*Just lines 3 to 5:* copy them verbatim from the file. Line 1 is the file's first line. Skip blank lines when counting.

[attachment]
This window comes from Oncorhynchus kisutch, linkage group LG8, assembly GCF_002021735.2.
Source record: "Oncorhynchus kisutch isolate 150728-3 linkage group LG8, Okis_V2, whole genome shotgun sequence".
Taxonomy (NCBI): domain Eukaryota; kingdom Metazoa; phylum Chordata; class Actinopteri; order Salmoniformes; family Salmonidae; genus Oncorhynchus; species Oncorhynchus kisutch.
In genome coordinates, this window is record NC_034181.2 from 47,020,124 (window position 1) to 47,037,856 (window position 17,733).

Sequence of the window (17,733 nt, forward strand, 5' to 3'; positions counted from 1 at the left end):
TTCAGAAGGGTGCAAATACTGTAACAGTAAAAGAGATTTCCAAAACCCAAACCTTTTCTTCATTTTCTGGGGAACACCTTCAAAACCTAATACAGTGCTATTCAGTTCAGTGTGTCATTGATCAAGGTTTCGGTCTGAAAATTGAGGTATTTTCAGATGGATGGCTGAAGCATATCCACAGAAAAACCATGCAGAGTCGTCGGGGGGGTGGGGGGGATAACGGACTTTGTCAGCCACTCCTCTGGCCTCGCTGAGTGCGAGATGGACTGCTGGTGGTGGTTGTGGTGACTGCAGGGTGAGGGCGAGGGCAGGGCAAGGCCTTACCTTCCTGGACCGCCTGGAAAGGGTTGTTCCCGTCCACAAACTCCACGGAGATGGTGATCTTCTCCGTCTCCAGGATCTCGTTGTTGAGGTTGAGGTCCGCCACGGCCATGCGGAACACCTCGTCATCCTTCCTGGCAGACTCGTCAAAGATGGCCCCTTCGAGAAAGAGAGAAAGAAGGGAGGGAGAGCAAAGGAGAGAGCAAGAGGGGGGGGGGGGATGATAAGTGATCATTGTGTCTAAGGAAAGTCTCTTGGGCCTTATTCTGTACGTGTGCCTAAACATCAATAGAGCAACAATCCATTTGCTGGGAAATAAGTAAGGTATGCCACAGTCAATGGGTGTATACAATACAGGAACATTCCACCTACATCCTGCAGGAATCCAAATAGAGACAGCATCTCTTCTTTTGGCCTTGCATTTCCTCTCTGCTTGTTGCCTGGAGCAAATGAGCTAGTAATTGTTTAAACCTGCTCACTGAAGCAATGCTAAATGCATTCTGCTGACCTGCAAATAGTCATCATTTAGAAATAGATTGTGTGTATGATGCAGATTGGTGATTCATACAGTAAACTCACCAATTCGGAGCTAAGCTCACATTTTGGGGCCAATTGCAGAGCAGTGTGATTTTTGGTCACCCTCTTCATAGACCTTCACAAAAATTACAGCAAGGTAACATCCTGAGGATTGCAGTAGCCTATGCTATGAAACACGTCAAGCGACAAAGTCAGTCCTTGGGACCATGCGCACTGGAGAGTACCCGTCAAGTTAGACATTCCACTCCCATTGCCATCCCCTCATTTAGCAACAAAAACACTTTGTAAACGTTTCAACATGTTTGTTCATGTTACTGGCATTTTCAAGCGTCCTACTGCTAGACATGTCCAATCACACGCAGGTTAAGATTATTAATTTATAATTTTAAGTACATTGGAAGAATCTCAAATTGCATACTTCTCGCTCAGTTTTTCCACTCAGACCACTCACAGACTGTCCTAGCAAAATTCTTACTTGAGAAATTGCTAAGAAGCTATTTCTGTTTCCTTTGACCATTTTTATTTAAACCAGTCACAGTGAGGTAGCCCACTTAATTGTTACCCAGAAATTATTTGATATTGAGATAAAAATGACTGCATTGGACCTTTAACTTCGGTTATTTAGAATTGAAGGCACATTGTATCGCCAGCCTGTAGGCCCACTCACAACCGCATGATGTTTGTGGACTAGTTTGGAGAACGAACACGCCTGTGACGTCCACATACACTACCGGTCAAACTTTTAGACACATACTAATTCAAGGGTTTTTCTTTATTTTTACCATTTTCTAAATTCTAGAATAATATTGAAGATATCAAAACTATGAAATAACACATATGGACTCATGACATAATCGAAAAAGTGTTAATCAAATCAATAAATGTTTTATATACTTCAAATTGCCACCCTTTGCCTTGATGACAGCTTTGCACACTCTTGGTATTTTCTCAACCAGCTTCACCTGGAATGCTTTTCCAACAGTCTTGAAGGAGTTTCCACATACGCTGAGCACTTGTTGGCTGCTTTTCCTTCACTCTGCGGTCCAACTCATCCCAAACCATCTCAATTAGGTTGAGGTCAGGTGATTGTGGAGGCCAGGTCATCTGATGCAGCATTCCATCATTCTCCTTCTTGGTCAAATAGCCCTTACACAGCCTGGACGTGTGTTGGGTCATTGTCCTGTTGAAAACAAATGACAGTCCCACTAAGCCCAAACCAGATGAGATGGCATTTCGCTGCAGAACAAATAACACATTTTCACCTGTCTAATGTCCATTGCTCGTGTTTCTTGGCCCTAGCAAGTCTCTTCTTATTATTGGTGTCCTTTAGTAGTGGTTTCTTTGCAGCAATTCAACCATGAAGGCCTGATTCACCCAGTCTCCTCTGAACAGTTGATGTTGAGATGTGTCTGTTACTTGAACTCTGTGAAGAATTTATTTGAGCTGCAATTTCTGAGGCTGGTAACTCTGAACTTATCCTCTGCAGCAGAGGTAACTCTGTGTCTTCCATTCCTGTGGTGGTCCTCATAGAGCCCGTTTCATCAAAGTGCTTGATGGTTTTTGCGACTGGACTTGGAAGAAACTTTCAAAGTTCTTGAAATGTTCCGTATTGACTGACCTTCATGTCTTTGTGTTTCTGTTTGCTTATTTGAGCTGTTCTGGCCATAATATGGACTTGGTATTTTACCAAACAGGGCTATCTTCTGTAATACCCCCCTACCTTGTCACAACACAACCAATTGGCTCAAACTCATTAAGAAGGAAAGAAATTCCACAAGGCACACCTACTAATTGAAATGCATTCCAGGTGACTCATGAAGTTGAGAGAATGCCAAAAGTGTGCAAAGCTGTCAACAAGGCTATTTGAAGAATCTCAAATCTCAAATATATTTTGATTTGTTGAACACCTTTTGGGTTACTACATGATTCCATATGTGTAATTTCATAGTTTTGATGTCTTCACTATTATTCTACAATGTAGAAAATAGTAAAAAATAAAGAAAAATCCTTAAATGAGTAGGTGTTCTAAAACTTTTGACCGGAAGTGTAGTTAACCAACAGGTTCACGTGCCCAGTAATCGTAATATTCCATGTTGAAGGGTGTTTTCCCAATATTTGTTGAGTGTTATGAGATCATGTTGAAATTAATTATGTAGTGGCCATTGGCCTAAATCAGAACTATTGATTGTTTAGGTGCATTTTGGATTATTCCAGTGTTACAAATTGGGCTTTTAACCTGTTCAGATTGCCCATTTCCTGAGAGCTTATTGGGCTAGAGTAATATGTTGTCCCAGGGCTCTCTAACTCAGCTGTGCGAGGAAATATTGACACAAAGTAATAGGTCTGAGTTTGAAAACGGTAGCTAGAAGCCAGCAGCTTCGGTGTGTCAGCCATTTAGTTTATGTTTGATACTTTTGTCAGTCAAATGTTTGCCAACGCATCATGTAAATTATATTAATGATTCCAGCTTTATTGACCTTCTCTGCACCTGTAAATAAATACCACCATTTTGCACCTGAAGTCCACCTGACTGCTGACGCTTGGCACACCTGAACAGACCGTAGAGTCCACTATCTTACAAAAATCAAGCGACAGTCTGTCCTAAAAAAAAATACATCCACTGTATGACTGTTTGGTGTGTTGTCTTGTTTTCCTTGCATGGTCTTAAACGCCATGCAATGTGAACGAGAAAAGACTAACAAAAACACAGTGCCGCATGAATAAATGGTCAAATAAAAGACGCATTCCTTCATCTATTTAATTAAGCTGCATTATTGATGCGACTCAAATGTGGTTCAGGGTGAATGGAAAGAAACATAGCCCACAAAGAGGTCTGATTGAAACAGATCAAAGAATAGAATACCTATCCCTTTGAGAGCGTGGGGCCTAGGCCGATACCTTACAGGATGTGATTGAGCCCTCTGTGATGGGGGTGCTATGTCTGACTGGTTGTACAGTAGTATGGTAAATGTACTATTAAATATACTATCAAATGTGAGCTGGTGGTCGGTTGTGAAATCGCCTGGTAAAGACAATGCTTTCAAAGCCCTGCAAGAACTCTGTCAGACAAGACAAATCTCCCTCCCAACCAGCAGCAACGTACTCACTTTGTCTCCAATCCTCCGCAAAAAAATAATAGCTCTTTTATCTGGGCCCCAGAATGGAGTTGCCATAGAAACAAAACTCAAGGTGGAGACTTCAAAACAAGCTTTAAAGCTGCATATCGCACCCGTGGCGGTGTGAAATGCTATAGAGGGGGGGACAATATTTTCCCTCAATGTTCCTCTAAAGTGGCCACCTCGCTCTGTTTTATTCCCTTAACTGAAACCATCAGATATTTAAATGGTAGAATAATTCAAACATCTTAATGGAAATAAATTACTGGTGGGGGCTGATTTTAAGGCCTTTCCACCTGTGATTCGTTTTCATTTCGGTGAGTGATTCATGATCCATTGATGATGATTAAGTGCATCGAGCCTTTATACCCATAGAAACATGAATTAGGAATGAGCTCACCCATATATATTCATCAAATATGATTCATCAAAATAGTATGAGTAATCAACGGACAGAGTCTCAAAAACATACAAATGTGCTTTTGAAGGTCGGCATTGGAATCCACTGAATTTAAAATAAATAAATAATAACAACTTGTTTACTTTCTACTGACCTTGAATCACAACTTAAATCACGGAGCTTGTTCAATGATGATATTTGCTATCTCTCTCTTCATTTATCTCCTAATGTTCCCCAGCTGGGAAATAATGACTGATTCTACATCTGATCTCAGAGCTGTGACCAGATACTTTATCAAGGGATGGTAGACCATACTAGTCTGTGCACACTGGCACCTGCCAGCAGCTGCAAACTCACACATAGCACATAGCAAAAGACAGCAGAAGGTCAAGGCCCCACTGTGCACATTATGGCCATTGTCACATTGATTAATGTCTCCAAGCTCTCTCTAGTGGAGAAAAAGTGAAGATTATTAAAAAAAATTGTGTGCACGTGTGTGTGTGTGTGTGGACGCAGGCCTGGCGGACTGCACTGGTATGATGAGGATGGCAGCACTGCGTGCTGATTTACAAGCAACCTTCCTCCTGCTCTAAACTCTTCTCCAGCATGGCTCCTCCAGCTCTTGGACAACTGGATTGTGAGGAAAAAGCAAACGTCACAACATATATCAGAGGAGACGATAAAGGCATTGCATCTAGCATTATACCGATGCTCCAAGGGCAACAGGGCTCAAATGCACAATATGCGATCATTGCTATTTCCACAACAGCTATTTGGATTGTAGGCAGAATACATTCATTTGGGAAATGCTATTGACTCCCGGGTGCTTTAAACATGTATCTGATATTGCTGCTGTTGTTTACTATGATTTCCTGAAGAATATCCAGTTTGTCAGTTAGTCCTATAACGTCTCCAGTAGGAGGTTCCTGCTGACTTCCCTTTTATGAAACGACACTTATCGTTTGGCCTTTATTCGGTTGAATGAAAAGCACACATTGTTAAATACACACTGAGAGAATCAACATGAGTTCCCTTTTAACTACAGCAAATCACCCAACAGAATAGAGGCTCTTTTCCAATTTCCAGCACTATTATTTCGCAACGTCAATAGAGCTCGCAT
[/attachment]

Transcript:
Taxonomy (NCBI): domain Eukaryota; kingdom Metazoa; phylum Chordata; class Actinopteri; order Salmoniformes; family Salmonidae; genus Oncorhynchus; species Oncorhynchus kisutch.
In genome coordinates, this window is record NC_034181.2 from 47,020,124 (window position 1) to 47,037,856 (window position 17,733).

Sequence of the window (17,733 nt, forward strand, 5' to 3'; positions counted from 1 at the left end):